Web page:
As one of the first residential LEED homes on the west coast, the Kelly Woodford home is blazing a trail for the future of residential construction. In addition to its USGBC certification, the home is "net zero energy use" and Energy Star certified. The 2,000 square-foot, three-bedroom/two-bath retreat has a great view of Mt. Hood and some pretty impressive green features. Tom Kelly and Barbara Woodford built the home as a family getaway (with the Neil Kelly Company as general contractor), but they’ve also made the home available half the year to Neil Kelly employees to enjoy.
In Portland, Oregon, there’s a sustainable development called The Headwaters at Tryon Creek, which is a 2.88 acre, master-planned, mixed-income community that prioritizes sustainable building practices, energy + water conservation, wildlife habit restoration, and stormwater management. One portion of the development includes the Dolph Creek Townhomes, which are 14 for sale, attached townhouses that are LEED Silver, Energy Star, and Earth Advantage certified. Quite the list of certifications! These luxury townhouses vary in size from 1,585 – 1,695 square feet, and in price from $369,950 – $379,950…purchasers qualify for the State Residential Energy Tax Credit.
In addition to saving up to 45% on annual energy costs, here are some of the green features: solar panels with 80 gallon storage tank, energy efficient windows, green label carpet, formaldehyde free cabinetry and wood products, heat recovery ventilators, on-demand gas and solar water heating, polyfoam insulation, exhaust fans in all the garages, drip irrigation system, and low-flow toilets, showers, and water faucets. Of course, the floors will be bamboo (hopefully not the Chinese import variety) and the patio will have ipe hardwood decking. From what I’ve seen, this looks like quite the community.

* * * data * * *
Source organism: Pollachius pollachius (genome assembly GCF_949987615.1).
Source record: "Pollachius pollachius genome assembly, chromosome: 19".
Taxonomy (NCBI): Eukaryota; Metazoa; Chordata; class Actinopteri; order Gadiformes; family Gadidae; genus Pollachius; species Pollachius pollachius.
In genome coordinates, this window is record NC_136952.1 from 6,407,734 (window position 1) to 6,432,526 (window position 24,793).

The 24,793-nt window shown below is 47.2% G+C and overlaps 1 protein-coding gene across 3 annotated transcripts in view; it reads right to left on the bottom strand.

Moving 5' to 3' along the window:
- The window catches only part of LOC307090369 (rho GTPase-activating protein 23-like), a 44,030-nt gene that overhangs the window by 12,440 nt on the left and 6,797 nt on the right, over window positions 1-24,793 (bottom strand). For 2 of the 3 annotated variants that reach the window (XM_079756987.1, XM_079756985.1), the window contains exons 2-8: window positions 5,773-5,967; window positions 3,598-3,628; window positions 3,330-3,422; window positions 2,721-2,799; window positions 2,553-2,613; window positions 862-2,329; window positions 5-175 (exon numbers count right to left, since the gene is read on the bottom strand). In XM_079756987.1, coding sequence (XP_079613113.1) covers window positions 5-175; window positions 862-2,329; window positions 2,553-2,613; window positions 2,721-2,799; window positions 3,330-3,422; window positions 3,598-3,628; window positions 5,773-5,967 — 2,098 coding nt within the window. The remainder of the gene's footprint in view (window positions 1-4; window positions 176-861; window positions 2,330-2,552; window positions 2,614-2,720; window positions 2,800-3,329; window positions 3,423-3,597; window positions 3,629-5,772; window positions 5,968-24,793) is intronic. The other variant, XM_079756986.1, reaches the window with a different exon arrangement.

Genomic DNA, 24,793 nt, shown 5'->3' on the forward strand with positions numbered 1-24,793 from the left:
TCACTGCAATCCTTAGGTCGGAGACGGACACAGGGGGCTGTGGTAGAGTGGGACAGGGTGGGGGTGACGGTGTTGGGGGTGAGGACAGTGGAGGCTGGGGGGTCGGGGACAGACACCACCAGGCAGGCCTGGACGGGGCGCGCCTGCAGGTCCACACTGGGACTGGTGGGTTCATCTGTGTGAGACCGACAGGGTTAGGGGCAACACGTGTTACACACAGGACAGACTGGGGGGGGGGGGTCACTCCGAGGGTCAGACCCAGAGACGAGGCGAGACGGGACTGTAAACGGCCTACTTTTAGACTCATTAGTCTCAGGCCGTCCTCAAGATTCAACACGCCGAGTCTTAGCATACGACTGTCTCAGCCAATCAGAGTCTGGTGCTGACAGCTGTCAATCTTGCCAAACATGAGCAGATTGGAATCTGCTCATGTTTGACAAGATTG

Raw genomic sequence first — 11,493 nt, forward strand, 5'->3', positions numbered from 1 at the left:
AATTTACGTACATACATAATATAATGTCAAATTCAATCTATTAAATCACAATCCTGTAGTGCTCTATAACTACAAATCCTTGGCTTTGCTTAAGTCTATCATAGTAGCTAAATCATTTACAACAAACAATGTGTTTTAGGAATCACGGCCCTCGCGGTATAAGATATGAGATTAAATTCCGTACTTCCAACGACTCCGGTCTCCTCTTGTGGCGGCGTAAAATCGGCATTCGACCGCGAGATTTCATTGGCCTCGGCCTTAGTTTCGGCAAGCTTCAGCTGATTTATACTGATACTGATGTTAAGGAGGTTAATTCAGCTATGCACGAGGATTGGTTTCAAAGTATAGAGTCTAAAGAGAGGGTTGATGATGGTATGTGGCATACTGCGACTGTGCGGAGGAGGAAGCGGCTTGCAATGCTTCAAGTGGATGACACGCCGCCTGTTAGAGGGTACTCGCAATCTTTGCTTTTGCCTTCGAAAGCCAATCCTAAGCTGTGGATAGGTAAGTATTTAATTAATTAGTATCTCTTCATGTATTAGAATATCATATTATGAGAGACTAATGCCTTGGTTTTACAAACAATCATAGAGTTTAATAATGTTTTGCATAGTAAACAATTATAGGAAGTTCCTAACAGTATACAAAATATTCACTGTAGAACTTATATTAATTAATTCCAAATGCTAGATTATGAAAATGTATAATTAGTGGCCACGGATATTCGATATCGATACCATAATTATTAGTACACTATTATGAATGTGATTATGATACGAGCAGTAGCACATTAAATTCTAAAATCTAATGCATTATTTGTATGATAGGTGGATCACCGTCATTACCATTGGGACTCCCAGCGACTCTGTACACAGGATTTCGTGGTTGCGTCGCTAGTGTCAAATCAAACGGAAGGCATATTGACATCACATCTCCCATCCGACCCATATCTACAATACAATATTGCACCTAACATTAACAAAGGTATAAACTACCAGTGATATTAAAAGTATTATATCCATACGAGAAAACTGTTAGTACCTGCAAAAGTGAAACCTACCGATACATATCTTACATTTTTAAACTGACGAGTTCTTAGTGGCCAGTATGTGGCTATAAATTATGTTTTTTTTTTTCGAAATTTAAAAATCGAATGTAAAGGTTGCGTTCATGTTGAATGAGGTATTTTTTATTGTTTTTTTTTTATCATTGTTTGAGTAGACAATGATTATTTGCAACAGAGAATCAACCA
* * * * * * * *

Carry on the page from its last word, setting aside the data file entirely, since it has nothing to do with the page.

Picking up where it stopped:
The Energy Star-rated Owens Corning (NYSE: OC) world headquarters building in Toledo, Ohio, has added another badge of honor with Silver LEED-EB certification. Designed by Cesar Pelli (listed by the AIA as one of the 10 Most Influential American Architects) and built in 1996, Pelli spoke approvingly of the certification, "I am pleased this facility provided the solid foundation needed to earn the recognition that the LEED Existing Building certification provides." For a couple other examples of LEED-EB buildings, feel free to click over to read about Adobe + Union Bank of California Center. Owens Corning also runs The Pink Panther Energy Blog, which informs customers on insulation + energy conservation best practices.
Here are just a few of the green features mentioned in the certification: under-floor ventilation for energy-efficient air delivery and specific control of thermal comfort; low maintenance, indigenous landscaping; easterly facing building allowing for natural lighting control via adjustable shading; and reusable, removable, non-adhesive carpet squares throughout almost the entire building. See also CO + PRNewswire.
Arterra is an urban living, high-rise community in Mission Bay that will have a mixture of flats and townhomes of various sizes. Arterra has three buildings: "Sky," a 16-level tower, "City," a 9-level building, and "Park," a 6-level building with 2-story homes. Go to the Arterra website and you can watch a video that shows you the views from each building. Because Arterra is a high-end lifestyle community, you will have benefits such as 24-hour concierge, state-of-the-art fitness center, community lounge, rooftop sun deck with lounge and barbecue, etc. But, another feature of Arterra is that it will be the first LEED-Certified Green high-rise community in San Francisco.